Blessed are those who are persecuted for righteousness’ sake, for theirs is the kingdom of heaven (Matthew 5:10).
When Jesus sang out the Beatitudes to open the Sermon on the Mount, no Christians existed yet. He did not preface the Beatitudes with a request for all comers to sign a confessional statement before he started blessing them. Rather, he bid them look in their hearts for the stuff that makes for righteousness and said therein lies the receptacle for blessing.
Righteousness is neither right confession nor scrupulous adherence to laws. Confessions and rules help with righteousness as long as we declare and obey them to express our love, not when we use adherence as an alternative to love. All too often, righteousness gets lost in the rules.
Righteousness simply comes down to loving God and all God’s children. It does not guarantee an easy life. Sometimes people get burned for it.
So what do we make of it when Christians persecute others?
Early church Christians persecuted the righteous from the start, according to Paul’s letters, when they played one-upmanship with their brothers and sisters for status. Their Christianity did not lure them into this foolishness. Their humanity did. Do not trust a religion that holds its adherents above sin. Scripture from Genesis to Revelation exposes the foibles of the patriarchs, monarchs, and disciples. Grace shines through their lives all the clearer for their weakness (see 2 Corinthians 4:7).
Nevertheless, Constantine’s radical reversal of the church’s status from a marginalized sect to the religion of power certainly accelerated horrific persecutions by Christians of non-Christians and of each other. Christianity’s hold on power slipped lately, but in their flailing to reclaim it, many Christians only do more damage. Now many of the young identify Christianity with bigotry and opposition to the general good.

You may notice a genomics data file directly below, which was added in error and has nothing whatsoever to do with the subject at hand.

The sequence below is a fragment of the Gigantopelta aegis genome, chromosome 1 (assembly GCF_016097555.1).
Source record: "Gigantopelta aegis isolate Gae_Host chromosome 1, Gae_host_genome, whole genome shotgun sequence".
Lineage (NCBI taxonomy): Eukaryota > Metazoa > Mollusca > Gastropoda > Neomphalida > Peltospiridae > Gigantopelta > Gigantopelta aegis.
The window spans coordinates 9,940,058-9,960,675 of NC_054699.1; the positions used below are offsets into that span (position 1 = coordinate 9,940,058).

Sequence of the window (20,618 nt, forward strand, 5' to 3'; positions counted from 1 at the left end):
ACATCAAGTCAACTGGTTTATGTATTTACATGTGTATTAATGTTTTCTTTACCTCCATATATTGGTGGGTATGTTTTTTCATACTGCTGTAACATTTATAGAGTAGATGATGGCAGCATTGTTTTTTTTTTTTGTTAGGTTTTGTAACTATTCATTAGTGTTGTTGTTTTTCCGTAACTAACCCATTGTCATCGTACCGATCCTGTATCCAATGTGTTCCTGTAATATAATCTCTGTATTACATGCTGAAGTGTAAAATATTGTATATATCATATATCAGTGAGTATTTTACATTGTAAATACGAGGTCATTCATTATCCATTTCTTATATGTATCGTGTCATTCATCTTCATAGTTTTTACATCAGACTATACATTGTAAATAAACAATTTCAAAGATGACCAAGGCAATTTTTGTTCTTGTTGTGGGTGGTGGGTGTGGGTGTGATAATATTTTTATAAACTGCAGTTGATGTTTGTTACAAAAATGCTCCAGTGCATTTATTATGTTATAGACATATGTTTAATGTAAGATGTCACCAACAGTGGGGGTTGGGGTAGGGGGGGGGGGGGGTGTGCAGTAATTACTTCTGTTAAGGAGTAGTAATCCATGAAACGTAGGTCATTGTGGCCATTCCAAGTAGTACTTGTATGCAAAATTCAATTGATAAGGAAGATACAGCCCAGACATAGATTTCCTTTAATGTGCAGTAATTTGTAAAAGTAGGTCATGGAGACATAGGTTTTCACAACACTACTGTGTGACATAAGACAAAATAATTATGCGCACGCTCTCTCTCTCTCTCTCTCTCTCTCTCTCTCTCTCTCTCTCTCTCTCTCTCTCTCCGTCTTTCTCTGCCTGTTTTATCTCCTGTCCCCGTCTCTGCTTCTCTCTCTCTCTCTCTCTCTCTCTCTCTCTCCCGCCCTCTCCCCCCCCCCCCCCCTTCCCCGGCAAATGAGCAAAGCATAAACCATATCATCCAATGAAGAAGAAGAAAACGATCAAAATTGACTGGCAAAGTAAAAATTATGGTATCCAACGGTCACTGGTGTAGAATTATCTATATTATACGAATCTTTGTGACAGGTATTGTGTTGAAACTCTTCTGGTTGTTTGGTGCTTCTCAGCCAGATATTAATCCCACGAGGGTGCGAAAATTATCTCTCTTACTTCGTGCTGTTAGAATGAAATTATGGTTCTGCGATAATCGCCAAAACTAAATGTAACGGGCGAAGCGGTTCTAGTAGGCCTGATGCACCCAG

Meanwhile, Jesus blesses those whose love risks reputation, security, and blood. He still confronts religious folk who think doctrinal correctness and purity trump love. Jesus tells them that outsiders and obvious sinners have greater claim to the God’s kingdom. No confessional statements to sign. No protocol.
Enough Christians marginalize refugees in dire straits, single mothers without health care, Muslim women wearing shihabs, and countless others. Too many forget how often Jesus said the first will be last and the last, first. The more Christians persecute others, the more we make others the true witnesses to God’s love. And the more we make ourselves least in the kingdom of God.
True. But we Christians are dealing with a lose of favored people status. And because of this we do things that demand for its return.
We cannot see God working in this to prune us back to a place of greater service is loving those that do not look at the world as we do.
Thank you for those points, Mike. Often we Christians mistake “loss of favored people status” with being persecuted, but like you say, it is really being pruned.